Republicans Oppress Georgia’s Secretary to Reject Legal Votes

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On Monday, Georgia Secretary of State Brad Raffensperger told the news media that fellow Republicans pressured him to exclude legal ballots from this year’s elections. According to Raffensperger, South Carolina’s Senator Lindsey Graham also recently urged him to question the votes’ validity in an attempt to prove alleged claims of voter fraud resulting in former President Donald Trump’s narrow defeat for the state’s presidency role.

During an interview surrounding the passed elections, Reffensperger expressed his annoyance towards Trump’s and his affiliates’ false accusations concerning Georgia’s voting results’ transparency.  One of these claims directed at him includes attacking Georgia’s Colorado-based manufacturer of voting machines Dominion Voting System, accusing the corporation of being a “leftist” tampered with Trump’s votes and reduced them from the official ballot counts.

Moreover, Raffensperger revealed that he and his wife Tricia received death threats in light of recent days surrounding the claims’ complexity. He even remembered one instance where he received a text message from an unknown number, threatening him not to fumble the vote counts or else his life would pay the price. Raffensperger responded to the threats, reminding everyone to be careful of their words and look out for other people instead of getting angry at the polling results. As Georgia currently experiences an exhausting hand recount of over 5 million votes, Raffensperger could feel more pressure on him by fellow Republicans. According to the initial ballot count, President-elect Joe Biden won the presidential position with a lead of 14,000 votes coming from Georgia alone.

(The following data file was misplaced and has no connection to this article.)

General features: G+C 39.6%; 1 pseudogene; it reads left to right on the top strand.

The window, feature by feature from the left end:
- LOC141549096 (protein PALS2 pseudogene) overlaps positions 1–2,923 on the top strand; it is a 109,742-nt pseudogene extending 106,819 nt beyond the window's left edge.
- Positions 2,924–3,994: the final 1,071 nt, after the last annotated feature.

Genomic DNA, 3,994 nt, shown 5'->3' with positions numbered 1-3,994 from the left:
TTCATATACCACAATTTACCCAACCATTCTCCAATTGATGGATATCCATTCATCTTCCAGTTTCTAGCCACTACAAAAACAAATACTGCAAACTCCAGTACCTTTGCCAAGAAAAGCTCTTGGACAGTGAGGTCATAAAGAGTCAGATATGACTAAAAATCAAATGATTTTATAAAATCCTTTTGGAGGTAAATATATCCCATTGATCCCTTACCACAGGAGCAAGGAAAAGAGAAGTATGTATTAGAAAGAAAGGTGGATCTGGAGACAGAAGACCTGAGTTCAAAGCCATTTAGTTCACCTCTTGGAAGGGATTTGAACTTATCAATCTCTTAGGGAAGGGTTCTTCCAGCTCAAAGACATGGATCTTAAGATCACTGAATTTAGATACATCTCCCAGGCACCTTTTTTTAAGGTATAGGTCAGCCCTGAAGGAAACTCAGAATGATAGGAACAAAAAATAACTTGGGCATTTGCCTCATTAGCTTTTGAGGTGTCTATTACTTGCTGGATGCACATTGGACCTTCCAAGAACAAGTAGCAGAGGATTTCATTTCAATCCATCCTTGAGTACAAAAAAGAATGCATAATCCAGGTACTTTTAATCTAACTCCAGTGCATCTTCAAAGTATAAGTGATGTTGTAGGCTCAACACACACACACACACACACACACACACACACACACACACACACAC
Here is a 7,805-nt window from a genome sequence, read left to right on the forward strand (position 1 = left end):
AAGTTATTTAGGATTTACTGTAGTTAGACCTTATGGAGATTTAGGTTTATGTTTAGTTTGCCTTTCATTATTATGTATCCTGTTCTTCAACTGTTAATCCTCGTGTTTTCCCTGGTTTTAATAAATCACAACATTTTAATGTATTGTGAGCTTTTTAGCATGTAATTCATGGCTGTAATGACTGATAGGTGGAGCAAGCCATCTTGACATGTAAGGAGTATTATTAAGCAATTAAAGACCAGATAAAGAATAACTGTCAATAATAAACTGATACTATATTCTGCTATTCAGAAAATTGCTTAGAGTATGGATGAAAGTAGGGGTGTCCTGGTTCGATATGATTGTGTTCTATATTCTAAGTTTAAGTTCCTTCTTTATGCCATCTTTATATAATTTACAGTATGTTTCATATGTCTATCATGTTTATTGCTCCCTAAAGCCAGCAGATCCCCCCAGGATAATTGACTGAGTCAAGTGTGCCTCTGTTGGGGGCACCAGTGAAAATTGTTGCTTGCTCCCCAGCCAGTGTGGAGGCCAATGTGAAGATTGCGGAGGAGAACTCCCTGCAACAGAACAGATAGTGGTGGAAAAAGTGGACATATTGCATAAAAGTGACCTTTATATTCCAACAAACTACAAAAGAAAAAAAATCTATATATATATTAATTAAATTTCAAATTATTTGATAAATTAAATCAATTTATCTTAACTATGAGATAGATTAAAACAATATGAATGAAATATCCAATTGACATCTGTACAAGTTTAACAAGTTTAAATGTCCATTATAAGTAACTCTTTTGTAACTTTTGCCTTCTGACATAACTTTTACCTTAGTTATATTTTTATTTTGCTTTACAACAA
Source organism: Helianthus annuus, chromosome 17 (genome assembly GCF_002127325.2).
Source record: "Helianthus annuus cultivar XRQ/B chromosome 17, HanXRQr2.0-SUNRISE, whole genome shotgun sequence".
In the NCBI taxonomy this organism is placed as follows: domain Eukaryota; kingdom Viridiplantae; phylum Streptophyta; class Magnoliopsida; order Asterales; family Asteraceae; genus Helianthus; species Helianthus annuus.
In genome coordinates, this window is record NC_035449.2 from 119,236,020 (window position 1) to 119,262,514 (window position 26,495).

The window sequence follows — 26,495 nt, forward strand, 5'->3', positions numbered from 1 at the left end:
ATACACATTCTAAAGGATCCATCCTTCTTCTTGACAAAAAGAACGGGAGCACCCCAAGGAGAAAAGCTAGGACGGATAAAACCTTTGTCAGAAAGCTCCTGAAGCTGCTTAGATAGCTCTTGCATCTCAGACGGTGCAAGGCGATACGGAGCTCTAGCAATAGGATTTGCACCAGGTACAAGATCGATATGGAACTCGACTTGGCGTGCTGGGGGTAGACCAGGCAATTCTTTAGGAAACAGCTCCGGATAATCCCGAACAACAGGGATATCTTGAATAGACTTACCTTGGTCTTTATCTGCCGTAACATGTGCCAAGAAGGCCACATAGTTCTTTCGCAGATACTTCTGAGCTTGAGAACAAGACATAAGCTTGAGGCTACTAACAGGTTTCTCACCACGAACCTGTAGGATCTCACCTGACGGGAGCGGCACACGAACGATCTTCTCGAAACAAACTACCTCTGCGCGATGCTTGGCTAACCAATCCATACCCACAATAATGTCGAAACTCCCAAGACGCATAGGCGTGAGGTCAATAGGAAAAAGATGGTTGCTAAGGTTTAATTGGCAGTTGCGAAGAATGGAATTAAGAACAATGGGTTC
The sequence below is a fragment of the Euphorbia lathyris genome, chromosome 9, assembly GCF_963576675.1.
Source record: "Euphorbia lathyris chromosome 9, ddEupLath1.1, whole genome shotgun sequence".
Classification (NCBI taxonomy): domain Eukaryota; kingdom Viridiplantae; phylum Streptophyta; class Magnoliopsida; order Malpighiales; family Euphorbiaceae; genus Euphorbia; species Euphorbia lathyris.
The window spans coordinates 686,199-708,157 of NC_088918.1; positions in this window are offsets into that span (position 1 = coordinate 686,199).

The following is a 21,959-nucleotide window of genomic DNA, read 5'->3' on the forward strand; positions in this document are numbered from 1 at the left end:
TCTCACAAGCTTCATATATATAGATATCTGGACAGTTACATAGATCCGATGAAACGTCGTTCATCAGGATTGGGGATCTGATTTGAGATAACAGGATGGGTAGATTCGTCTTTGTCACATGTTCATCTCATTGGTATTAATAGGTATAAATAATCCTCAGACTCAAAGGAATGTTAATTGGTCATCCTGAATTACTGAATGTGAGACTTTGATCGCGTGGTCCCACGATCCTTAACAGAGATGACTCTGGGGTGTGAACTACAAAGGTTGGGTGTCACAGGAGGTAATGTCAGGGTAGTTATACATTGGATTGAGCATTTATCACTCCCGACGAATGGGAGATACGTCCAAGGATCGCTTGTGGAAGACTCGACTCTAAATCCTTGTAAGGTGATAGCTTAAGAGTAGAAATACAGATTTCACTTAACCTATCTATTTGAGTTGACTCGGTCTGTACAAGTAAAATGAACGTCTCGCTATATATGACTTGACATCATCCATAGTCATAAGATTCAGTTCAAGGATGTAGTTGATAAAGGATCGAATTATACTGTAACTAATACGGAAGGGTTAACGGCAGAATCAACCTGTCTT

After a series of stressful and pressure events, the usually calm Raffensperger finally snapped at Representative Douglas Collins R-GA, the man directing Trump’s attempts in questioning Georgia’s voting results in the elections. Collins suspected him of mishandling the vote tallies and even accused him of siding with the Democrats concerning the voter fraud allegations. Raffensperger got irked by Collins to the point of even calling him a “charlatan” and a “liar.”

Raffensperger assured the public and the media that every voter fraud accusation would face thorough investigations. However, as of the present, there was no valid evidence proving the existence of voter fraud during this year’s elections, not affecting the election’s results in the process.

On his Monday conference, Raffensperger would “affirm” the preliminary count of the voting outcomes. Additionally, he addressed that the laborious hand-counted audit that began last week would also prove the Dominion machines’ accuracy of counting votes. According to some counties, they reported that their hand-counted votes matched that of the machine’s previous tallies from the initial polling results. 

Floyd County discovered that about 2,600 votes did not make it to the initial count due to the failure of uploading them through a flash drive. Despite the state secretary’s claims of the later discovery of the uncounted votes, it demanded the county election director’s resignation from his seat.

Moreover, Raffensperger clarified that he takes numbers very seriously as an engineer, making hard data a top priority. He also stated that he couldn’t bear the thought of a failed candidate like Collins running around and spreading lies about him and the state council, eventually calling him a liar in the end.

The Georgia Secretary notified the consequences of Republicans attacking the validity and reliability of the Dominion machines. According to him, these accusations way severely affect U.S. Senators David Perdue and Loeffler’s candidacy faceoffs on January 5 next year. The upcoming clash between the two senators would require the use of the same Dominion machines to count the voting results.

Several Trump supporters posted a poll on social media this weekend surrounding the comfort of relying on the Dominion machines to count votes for the two runoff elections. Raffensperger refuted the survey, stating that doubting the election process would stir additional anxiety in everyone.

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